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12 Responses to “False economies at North Melbourne Station?”

  1. Beren Scott says:

    The beancounters probably just thought passengers could walk up and down faulty escalators.

  2. Michael Angelico says:

    Excellent post as always. I think it’s very likely that cost cutting is to blame, apparently there was something similar at play with the decking of the new mezzanine which is why it has cracks in the surface.

    Re escalators in general, what are your thoughts on overall width? Some escalators are wide enough to overtake a pram, some aren’t – is overtaking something to encourage or discourage?

    • Marcus Wong says:

      I’ve noticed the cracking along the concourse – I wonder if it is just cosmetic due to the fancy concrete surface, or something worse.

      As for overtaking people on escalators, metro’s latest round of posters look to be encouraging the practice.

      Metro Trains says keep the right hand side of the escalators free for walking

  3. wxtre says:

    Escalators specified for transportation projects

  4. Andrew Waugh says:

    The Thyssenkrupp web page you linked to is clear that a key (but not the only) distinguishing characteristic of these elevator types is the rise. Commercial grade escalators have a maximum rise of 30 feet; heavy duty up to 65 feet; and transit up to about 164 feet. The difference in rise would go a long way to explaining the need for more heavier motors, chains, and trusses in the heavy duty and transit classes.

    Given this characterisation, the North Melbourne escalators would be at the top end of the commercial grade, but would not appear to need the ‘transit’ grade.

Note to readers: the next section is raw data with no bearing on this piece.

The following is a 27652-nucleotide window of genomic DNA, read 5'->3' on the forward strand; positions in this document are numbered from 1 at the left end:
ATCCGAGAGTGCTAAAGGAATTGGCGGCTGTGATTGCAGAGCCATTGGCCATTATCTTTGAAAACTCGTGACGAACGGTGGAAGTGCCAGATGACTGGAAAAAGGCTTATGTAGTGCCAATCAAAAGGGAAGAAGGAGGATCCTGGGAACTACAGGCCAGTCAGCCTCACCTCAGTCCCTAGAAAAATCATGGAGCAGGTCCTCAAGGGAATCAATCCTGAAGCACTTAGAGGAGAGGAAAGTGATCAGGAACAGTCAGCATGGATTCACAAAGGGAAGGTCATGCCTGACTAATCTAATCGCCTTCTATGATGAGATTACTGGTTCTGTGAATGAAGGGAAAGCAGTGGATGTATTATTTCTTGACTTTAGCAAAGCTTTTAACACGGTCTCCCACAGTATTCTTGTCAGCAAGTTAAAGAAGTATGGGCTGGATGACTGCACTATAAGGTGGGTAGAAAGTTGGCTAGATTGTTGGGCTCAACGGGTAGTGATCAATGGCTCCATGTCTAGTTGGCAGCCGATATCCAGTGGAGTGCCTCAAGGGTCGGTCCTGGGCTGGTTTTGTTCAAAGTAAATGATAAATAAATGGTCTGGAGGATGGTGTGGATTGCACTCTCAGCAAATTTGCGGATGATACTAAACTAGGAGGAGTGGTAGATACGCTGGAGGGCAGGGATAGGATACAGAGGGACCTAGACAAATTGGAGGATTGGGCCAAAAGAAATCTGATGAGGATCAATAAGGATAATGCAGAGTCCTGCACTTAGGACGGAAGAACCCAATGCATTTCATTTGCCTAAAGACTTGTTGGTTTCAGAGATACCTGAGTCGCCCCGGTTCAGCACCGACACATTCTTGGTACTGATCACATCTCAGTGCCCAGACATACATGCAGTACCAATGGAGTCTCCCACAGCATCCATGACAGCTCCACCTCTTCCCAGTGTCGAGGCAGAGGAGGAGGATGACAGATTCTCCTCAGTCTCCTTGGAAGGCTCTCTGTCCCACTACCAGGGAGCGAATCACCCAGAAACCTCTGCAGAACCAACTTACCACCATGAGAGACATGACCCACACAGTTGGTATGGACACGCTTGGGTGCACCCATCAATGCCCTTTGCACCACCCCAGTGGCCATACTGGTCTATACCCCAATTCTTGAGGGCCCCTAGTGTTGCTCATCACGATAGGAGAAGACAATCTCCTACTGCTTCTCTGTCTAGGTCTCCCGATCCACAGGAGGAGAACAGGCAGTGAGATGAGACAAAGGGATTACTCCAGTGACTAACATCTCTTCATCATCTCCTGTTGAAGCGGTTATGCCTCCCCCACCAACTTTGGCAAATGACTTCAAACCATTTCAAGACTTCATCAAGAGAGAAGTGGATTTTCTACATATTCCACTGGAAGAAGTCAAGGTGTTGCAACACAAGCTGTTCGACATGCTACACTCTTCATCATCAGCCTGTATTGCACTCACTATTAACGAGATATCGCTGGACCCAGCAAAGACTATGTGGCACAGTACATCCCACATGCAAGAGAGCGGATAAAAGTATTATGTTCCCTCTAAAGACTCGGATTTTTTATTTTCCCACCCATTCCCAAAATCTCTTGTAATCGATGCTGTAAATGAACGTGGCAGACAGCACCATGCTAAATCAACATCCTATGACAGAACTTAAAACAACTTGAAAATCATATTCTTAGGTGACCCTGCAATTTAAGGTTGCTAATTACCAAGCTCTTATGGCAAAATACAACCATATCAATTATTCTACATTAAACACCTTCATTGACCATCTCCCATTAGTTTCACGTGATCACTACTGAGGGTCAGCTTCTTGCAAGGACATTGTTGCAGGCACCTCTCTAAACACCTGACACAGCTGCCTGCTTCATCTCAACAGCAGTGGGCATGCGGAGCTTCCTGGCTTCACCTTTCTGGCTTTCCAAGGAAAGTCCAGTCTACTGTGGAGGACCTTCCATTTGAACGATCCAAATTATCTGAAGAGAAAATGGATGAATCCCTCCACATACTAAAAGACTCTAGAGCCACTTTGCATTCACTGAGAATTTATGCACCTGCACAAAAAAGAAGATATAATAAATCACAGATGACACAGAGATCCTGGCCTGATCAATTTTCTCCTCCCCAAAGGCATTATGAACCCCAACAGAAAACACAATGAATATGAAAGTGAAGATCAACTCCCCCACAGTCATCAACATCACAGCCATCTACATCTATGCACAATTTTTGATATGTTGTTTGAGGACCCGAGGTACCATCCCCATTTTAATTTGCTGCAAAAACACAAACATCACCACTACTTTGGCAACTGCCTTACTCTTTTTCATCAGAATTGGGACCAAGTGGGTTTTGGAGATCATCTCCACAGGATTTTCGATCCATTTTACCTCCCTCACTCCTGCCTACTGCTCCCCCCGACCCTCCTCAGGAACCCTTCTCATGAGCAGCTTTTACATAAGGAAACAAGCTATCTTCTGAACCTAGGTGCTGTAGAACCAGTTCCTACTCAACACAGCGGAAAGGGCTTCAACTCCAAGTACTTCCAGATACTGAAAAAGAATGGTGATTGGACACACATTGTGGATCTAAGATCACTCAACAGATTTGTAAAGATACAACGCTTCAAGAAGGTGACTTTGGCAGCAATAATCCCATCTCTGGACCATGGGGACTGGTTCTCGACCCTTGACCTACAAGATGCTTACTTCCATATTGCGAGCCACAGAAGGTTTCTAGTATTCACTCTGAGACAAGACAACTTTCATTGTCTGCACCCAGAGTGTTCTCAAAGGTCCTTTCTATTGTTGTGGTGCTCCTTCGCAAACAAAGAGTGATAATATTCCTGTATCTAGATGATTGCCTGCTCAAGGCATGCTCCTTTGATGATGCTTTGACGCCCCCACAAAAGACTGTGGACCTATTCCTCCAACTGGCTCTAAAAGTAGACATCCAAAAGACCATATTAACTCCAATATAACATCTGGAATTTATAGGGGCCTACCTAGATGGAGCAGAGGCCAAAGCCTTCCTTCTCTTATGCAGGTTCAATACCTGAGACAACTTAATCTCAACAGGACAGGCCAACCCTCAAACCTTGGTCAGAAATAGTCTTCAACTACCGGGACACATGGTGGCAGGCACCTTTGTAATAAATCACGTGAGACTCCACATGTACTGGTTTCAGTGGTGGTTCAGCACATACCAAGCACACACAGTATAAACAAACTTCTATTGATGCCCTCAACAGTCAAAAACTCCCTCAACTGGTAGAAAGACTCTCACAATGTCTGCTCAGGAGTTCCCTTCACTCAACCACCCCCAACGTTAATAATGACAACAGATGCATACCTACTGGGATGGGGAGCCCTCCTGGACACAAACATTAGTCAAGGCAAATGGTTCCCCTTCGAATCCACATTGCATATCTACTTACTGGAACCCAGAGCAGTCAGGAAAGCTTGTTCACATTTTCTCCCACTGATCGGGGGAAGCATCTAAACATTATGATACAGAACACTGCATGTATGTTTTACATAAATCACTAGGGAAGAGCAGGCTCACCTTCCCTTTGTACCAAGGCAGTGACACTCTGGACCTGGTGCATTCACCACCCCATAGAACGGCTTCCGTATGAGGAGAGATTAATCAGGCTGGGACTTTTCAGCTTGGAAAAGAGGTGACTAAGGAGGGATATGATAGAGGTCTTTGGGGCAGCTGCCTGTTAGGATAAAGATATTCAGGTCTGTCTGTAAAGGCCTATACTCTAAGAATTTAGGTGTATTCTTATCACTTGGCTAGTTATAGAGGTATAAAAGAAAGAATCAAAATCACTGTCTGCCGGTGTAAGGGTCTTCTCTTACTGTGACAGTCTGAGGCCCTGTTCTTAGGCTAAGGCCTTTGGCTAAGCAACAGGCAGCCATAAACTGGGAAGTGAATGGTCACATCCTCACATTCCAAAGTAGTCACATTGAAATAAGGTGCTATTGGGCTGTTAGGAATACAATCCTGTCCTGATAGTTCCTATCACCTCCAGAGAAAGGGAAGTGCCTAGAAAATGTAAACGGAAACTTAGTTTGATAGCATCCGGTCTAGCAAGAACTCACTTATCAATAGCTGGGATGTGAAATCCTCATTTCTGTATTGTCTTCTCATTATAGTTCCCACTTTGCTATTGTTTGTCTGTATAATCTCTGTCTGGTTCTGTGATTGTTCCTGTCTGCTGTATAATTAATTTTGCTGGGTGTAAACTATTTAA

As for the theoretical capacity – the brochures you linked to show that the Velino (commercial grade) has a capacity ranging from 6750 people per hour (800mm treads @ 0.5m/s) to 11700 people per hour (1000mm treads @ 0.65 m/s). The Victoria (transit grade) has exactly the same range.

    It is clear from the description that a ‘transit’ escalator should be designed to have low downtime and short repair times. These are, of course, very important where there are only a few deep escalators servicing an underground station. It’s less clear that this is a critical issue where they are low rise escalators serving individual platforms.

    • Marcus Wong says:

      I didn’t look into the relationship between escalator rise and the heavier design, but it is an important one – North Melbourne don’t fall into the same grade as Flagstaff and Parliament stations on that front.

      Another thing I am yet to work out is how well lower grades of escalator handle a stampede of passengers running up or down them – are they only designed for users who stand still? I can imagine that someone running down an escalator to catch their train puts a *lot* more load on the tracks.

      If you head to a shopping centre and watch the escalators, it is rare to see anyone walking up them, and even more rare to see someone running – most of the time they will have two people standing side by side.

  5. Llib says:

    A competent beancounter can easily identify that buying a cheaper product will not save money in the long run. If this was the case for businesses, cafes would buy cheaper consumer coffee machines to make coffee or a cleaning company would buy a cheap consumer grade vacuum cleaner. The opposite is true for most businesses with most of them buying the more expensive heavy duty commercial products as they will last longer and result in lower maintenance costs in the long in the run.

    It seems that the decisions made were political as the government minister responsible for this situation is long gone.

  6. wxtre says:

    What about the other newly redesigned RRL railway stations. Footscray, Sunshine etc. What grade/type of escalator have they installed at these stations. Is there a pattern.

  7. a says:

    You are amazing. To research to nth degree as you have done is just brilliant. Of course you already knew about the under specified escalators before you wrote the post about the failing escalators. Nevertheless, it does not detract from what you have posted.